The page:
About Fabric

When it comes to dog apparel, "knit fabrics" are often used to ensure that our furry friends can move comfortably. While the term "knit" might conjure up images of woolen sweaters, knit fabrics can also be made from cotton or polyester; they are characterized by yarns that have been knitted together to create a fabric. In contrast, "woven fabrics" are made by interlacing yarns to form a cloth and have the following distinctive qualities:

Characteristics of Knit Fabric:

  • High elasticity and breathability
  • Conforms well to movement and body shape, offering a relaxed feel
  • Resistant to wrinkles
  • Prone to losing shape with washing

Characteristics of Woven Fabric:

  • Low stretchability and breathability
  • Has a more formal appearance
  • Tends to wrinkle easily
  • Maintains shape after washing

1. Types of Knit Fabric and How to Choose Them

The term "knit" encompasses a variety of types. Here, we'll introduce some common fabrics used in dog apparel suitable for a webpage.

Jersey Knit

This fabric is created with a plain stitch, presenting a different appearance on the front and back sides. The front can be identified by the "V" shape of the stitches. It is thin and light, making it an ideal choice for T-shirts, tank tops, and camisoles. Among knits, it has relatively low stretch, which makes it more manageable for beginners to work with. However, one characteristic to be aware of is its tendency to curl at the edges, a phenomenon known as "curling."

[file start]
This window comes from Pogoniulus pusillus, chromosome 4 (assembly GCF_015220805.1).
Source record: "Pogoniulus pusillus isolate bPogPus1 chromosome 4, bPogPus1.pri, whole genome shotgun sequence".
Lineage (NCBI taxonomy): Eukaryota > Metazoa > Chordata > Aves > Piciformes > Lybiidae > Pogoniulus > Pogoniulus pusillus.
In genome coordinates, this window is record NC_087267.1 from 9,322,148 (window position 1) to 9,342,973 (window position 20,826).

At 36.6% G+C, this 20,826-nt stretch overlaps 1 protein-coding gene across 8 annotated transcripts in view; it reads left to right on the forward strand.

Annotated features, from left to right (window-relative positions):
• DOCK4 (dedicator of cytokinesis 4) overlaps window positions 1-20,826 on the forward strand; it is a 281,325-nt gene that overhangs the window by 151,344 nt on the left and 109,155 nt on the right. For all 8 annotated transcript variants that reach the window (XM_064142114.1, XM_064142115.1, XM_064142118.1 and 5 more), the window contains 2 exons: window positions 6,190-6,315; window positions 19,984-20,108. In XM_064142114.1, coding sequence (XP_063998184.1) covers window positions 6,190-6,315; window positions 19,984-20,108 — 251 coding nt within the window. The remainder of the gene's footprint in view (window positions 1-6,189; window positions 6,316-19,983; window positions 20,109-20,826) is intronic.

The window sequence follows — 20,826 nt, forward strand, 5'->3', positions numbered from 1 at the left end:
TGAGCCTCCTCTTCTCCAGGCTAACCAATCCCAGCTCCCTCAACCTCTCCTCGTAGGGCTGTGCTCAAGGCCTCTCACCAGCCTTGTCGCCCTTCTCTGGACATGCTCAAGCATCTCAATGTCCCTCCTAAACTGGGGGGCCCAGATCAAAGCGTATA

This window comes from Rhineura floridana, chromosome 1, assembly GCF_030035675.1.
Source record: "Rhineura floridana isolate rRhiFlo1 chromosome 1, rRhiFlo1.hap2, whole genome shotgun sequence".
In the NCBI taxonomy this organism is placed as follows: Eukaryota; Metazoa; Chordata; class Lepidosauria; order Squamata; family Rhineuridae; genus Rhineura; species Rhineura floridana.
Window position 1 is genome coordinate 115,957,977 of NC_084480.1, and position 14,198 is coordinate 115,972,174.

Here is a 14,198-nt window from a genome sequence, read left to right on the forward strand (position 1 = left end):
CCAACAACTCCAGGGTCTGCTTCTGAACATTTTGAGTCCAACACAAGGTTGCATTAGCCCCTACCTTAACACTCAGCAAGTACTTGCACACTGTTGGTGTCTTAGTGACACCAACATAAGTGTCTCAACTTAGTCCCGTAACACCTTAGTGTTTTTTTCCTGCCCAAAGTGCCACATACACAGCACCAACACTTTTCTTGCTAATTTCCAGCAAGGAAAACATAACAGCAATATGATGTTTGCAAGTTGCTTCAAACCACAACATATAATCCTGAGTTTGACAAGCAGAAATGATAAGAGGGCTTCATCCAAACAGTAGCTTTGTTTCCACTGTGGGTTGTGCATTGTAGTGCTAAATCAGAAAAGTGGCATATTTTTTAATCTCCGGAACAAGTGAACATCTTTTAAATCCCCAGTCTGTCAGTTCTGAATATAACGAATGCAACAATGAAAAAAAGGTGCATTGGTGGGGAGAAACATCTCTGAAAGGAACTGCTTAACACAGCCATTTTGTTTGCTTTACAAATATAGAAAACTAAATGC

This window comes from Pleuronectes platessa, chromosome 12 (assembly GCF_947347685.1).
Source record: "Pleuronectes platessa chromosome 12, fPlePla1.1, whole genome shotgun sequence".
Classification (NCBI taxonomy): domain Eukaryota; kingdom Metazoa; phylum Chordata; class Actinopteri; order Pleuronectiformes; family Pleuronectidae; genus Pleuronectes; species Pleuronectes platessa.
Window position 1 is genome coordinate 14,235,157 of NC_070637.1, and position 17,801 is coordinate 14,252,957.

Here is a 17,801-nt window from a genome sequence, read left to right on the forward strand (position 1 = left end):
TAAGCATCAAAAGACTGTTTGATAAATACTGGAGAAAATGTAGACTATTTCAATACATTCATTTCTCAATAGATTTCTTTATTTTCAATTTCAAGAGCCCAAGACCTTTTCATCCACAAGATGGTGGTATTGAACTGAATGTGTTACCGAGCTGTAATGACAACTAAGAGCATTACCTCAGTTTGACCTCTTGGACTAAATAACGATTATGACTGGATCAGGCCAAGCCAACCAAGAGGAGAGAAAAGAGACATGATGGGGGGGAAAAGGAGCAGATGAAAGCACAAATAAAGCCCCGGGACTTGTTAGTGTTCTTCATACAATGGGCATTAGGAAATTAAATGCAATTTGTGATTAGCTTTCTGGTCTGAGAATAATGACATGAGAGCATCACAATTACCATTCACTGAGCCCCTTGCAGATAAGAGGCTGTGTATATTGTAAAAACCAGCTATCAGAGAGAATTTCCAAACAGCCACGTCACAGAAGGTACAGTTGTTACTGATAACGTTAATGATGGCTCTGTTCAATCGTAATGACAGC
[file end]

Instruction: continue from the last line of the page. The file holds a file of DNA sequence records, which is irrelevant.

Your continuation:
Rib Knit

Rib knitting results in a fabric that looks the same on both the front and back sides. It is soft to the touch and stretches well horizontally, making it suitable for fitted designs like T-shirts, tank tops, and camisoles. Its high elasticity also makes it ideal for use in necklines and cuffs where snugness is desired. Rib knit does not curl at the edges, which makes it relatively easy to handle. However, due to its coarse knit, the fabric can sometimes get caught in the sewing machine's needle hole. To prevent this, you can use a thinner thread than the fabric thickness would typically require, or reduce the pressure on the presser foot, which will make sewing easier.

Smooth Knit

Smooth knit is crafted with the same knitting technique as rib knit, but with a tighter stitch, which is what gives it the name "smooth." It is characterized by a slick touch and a glossy appearance. Like rib knit, it has high elasticity and, due to its denser stitches, it also provides superior warmth retention.

Denim Knit

Denim knit is a general term for knits that have a denim-like appearance on the surface. Varieties include jersey, smooth, and loopback knits, making them perfect for casual items. Denim knit jersey is used for lightweight T-shirts, tank tops, and camisoles, while denim knit loopback is suitable for heavier garments like sweatshirts and hoodies.

Loopback Knit

Commonly known as "sweatshirt fabric" or "sweat material," this fabric has a looped, towel-like reverse side. When these loops are small, it's referred to as "mini loopback," which is somewhat lighter and suitable for spring and summer items. A downside of this material is its tendency to curl at the edges and to fray, which can result in loose threads and lint during cutting.

Ponte Knit

Named for its similarity to cardboard, ponte knit features a double-layered structure that offers high thermal insulation. It has less stretch and a substantial thickness, which prevents it from curling at the edges, making it a user-friendly fabric for beginners in knit sewing. It's an excellent choice for crafting sweatshirts and hoodies.